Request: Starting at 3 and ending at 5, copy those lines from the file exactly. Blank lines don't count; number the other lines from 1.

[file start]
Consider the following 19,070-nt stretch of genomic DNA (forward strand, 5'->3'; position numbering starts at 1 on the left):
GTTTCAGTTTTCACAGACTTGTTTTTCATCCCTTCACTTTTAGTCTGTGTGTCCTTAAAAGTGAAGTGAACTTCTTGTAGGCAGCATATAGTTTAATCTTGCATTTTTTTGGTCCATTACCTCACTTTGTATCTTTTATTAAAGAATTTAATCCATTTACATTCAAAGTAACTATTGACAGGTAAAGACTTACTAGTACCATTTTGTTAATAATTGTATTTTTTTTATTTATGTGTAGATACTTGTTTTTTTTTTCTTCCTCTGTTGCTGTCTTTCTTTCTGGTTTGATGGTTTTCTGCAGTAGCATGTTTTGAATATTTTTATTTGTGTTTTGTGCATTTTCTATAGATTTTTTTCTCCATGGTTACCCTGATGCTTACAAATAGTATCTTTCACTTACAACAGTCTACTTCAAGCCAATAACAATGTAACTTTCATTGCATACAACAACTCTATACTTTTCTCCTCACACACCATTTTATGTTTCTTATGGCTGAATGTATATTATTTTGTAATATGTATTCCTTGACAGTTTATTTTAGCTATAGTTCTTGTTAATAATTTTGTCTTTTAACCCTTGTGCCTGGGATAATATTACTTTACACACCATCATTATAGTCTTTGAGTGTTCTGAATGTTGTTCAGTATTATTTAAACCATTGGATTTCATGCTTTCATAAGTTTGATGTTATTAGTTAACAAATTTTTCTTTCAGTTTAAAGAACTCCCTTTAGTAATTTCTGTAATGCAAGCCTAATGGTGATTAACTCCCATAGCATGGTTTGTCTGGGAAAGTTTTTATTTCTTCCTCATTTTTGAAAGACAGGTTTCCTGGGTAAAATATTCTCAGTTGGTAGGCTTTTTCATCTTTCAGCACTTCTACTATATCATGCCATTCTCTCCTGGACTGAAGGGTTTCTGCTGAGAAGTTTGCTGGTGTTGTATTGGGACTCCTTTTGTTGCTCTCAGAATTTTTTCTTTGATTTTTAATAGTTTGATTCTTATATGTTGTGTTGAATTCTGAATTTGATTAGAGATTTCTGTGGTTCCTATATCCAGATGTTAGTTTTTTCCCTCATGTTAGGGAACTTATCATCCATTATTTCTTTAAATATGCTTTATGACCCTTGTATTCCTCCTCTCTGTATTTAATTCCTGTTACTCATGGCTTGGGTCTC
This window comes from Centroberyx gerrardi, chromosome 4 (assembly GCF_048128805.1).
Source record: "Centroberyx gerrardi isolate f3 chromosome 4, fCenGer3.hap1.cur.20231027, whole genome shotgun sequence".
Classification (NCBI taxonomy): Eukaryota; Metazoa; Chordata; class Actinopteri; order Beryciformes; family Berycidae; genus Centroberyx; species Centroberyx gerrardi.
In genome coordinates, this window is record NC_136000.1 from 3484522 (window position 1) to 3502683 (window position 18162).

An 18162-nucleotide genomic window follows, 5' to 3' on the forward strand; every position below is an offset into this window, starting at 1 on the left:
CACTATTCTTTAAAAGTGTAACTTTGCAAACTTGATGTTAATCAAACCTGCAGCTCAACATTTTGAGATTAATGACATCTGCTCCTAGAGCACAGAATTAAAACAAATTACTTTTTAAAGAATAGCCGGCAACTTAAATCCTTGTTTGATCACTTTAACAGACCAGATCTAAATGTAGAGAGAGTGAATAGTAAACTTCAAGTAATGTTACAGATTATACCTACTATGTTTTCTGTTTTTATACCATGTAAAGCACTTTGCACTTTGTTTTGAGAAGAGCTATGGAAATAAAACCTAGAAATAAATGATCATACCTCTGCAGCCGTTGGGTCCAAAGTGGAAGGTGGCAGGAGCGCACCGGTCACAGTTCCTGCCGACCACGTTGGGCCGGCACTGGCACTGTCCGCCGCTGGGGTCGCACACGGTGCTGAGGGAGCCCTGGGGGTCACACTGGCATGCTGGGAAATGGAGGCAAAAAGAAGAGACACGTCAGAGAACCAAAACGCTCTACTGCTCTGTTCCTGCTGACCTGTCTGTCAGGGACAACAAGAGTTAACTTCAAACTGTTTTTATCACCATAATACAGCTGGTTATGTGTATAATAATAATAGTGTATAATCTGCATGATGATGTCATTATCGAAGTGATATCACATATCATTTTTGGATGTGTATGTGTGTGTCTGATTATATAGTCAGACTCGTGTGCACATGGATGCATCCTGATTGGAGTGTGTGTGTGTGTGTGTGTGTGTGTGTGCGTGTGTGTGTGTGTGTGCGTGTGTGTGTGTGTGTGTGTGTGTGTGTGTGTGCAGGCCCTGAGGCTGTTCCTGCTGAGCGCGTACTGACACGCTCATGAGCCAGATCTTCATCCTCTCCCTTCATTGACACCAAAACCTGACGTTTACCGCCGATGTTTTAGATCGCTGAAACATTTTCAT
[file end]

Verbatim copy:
This window comes from Centroberyx gerrardi, chromosome 4 (assembly GCF_048128805.1).
Source record: "Centroberyx gerrardi isolate f3 chromosome 4, fCenGer3.hap1.cur.20231027, whole genome shotgun sequence".
Classification (NCBI taxonomy): Eukaryota; Metazoa; Chordata; class Actinopteri; order Beryciformes; family Berycidae; genus Centroberyx; species Centroberyx gerrardi.